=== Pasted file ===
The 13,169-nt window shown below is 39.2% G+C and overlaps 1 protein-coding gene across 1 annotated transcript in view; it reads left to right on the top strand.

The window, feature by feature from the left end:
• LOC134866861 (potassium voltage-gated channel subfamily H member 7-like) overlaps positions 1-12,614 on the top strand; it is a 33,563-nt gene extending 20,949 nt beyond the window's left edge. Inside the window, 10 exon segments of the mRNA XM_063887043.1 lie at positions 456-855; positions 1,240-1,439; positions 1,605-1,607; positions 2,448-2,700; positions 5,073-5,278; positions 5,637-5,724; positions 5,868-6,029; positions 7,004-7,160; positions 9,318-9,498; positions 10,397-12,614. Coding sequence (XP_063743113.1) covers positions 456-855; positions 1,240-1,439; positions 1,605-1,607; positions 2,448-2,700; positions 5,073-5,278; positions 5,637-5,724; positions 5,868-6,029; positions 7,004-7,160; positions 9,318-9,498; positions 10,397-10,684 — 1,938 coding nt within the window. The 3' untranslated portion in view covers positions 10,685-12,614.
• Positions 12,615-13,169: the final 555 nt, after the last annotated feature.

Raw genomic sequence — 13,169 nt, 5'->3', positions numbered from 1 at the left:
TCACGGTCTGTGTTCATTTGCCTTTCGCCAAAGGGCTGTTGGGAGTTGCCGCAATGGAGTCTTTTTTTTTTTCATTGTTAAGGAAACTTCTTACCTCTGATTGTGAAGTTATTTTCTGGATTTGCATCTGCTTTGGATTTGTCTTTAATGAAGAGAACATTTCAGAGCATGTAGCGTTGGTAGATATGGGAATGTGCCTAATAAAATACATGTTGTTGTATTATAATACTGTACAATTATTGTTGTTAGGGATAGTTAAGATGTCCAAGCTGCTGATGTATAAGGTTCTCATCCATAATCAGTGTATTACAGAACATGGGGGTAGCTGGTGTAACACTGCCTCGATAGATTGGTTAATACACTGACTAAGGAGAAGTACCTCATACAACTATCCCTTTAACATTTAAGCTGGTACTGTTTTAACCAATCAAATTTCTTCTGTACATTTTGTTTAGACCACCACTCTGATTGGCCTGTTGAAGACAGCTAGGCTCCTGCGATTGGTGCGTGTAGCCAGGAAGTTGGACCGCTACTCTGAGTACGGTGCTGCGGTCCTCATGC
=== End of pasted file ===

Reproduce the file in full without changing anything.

The 13,169-nt window shown below is 39.2% G+C and overlaps 1 protein-coding gene across 1 annotated transcript in view; it reads left to right on the top strand.

The window, feature by feature from the left end:
• LOC134866861 (potassium voltage-gated channel subfamily H member 7-like) overlaps positions 1-12,614 on the top strand; it is a 33,563-nt gene extending 20,949 nt beyond the window's left edge. Inside the window, 10 exon segments of the mRNA XM_063887043.1 lie at positions 456-855; positions 1,240-1,439; positions 1,605-1,607; positions 2,448-2,700; positions 5,073-5,278; positions 5,637-5,724; positions 5,868-6,029; positions 7,004-7,160; positions 9,318-9,498; positions 10,397-12,614. Coding sequence (XP_063743113.1) covers positions 456-855; positions 1,240-1,439; positions 1,605-1,607; positions 2,448-2,700; positions 5,073-5,278; positions 5,637-5,724; positions 5,868-6,029; positions 7,004-7,160; positions 9,318-9,498; positions 10,397-10,684 — 1,938 coding nt within the window. The 3' untranslated portion in view covers positions 10,685-12,614.
• Positions 12,615-13,169: the final 555 nt, after the last annotated feature.

Raw genomic sequence — 13,169 nt, 5'->3', positions numbered from 1 at the left:
TCACGGTCTGTGTTCATTTGCCTTTCGCCAAAGGGCTGTTGGGAGTTGCCGCAATGGAGTCTTTTTTTTTTTCATTGTTAAGGAAACTTCTTACCTCTGATTGTGAAGTTATTTTCTGGATTTGCATCTGCTTTGGATTTGTCTTTAATGAAGAGAACATTTCAGAGCATGTAGCGTTGGTAGATATGGGAATGTGCCTAATAAAATACATGTTGTTGTATTATAATACTGTACAATTATTGTTGTTAGGGATAGTTAAGATGTCCAAGCTGCTGATGTATAAGGTTCTCATCCATAATCAGTGTATTACAGAACATGGGGGTAGCTGGTGTAACACTGCCTCGATAGATTGGTTAATACACTGACTAAGGAGAAGTACCTCATACAACTATCCCTTTAACATTTAAGCTGGTACTGTTTTAACCAATCAAATTTCTTCTGTACATTTTGTTTAGACCACCACTCTGATTGGCCTGTTGAAGACAGCTAGGCTCCTGCGATTGGTGCGTGTAGCCAGGAAGTTGGACCGCTACTCTGAGTACGGTGCTGCGGTCCTCATGC